Recently, several cyber incidents with geopolitical implications have received high-profile press coverage. Identifying the responsible party behind malicious cyber incidents is a necessary prerequisite for holding these actors accountable, but there are many challenges that accompany cyber attribution.
In this video John Davis, Jonathan Welburn, Benjamin Boudreaux, and Jair Aguirre review how cyber attribution is handled, presented, and received today, and consider the value of an independent, global organization whose mission consists of investigating and publicly attributing major cyber attacks. Hosted by mechanical engineer and science correspondent Shini Somara.
Data breaches and cyberattacks cross geopolitical boundaries, targeting individuals, corporations and governments. Creating a global body with a narrow focus on investigating and assigning responsibility for cyberattacks could be the first step to creating a digital world with accountability.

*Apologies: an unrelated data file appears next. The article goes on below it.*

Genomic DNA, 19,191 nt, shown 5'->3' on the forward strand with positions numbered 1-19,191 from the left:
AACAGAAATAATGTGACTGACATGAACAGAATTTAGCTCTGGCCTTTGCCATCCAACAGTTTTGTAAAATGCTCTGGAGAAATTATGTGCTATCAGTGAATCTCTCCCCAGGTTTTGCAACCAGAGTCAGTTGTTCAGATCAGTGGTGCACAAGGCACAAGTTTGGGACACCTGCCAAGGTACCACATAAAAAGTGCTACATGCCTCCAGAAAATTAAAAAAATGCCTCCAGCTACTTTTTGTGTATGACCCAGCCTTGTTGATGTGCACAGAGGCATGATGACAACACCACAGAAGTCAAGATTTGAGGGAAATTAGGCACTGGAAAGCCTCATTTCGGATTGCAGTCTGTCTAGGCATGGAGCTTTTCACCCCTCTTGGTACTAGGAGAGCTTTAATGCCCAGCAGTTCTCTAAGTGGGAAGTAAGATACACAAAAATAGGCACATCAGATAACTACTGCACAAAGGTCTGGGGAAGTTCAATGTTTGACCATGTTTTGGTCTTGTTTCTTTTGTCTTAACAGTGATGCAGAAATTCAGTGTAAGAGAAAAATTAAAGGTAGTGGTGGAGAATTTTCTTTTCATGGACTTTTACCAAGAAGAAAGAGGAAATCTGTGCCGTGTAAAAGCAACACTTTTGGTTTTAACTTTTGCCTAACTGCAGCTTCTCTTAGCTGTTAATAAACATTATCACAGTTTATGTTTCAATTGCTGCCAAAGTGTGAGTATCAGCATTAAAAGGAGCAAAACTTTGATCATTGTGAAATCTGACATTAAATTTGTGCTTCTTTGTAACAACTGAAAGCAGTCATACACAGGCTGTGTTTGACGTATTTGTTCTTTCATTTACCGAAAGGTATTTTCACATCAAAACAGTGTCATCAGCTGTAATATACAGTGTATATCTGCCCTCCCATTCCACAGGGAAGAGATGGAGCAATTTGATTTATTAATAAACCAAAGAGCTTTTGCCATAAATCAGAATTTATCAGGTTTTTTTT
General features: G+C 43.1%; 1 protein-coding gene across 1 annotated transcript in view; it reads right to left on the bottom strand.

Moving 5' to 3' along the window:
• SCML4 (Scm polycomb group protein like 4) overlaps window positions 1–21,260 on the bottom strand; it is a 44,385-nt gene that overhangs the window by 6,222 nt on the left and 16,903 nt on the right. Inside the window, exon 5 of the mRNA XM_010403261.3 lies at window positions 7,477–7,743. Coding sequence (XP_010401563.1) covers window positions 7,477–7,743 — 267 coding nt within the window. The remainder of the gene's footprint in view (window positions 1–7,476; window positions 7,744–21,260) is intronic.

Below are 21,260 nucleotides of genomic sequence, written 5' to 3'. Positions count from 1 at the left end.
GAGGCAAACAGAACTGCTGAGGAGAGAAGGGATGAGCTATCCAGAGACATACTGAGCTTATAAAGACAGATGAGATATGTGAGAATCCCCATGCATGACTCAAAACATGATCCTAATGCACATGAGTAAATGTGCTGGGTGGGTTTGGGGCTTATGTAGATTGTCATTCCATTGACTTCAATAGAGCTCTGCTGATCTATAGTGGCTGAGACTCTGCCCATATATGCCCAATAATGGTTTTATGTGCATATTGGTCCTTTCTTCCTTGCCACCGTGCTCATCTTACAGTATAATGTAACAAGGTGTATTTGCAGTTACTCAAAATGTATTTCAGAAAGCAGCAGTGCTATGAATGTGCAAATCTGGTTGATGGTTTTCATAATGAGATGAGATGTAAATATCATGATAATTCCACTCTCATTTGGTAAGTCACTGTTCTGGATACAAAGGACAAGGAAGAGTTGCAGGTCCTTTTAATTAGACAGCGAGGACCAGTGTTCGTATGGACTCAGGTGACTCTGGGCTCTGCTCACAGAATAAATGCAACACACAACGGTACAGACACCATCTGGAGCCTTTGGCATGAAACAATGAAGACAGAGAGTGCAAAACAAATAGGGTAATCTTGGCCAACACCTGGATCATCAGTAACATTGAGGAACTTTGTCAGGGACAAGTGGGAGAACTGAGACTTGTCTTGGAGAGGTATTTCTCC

In a large data breach, there could be a real risk to victims' financial or personal security. Though responsible organizations should do everything in their power to ensure data is protected in the first place, they also should prepare a plan to ensure prompt victim response.
Nation-states and their proxies are regularly spying and attacking in cyberspace across national borders. Western societies that are being targeted should do three things: Be less vulnerable, be able to recognize and mitigate the impact of attacks faster, and be prepared to respond in kind to all levels of offense.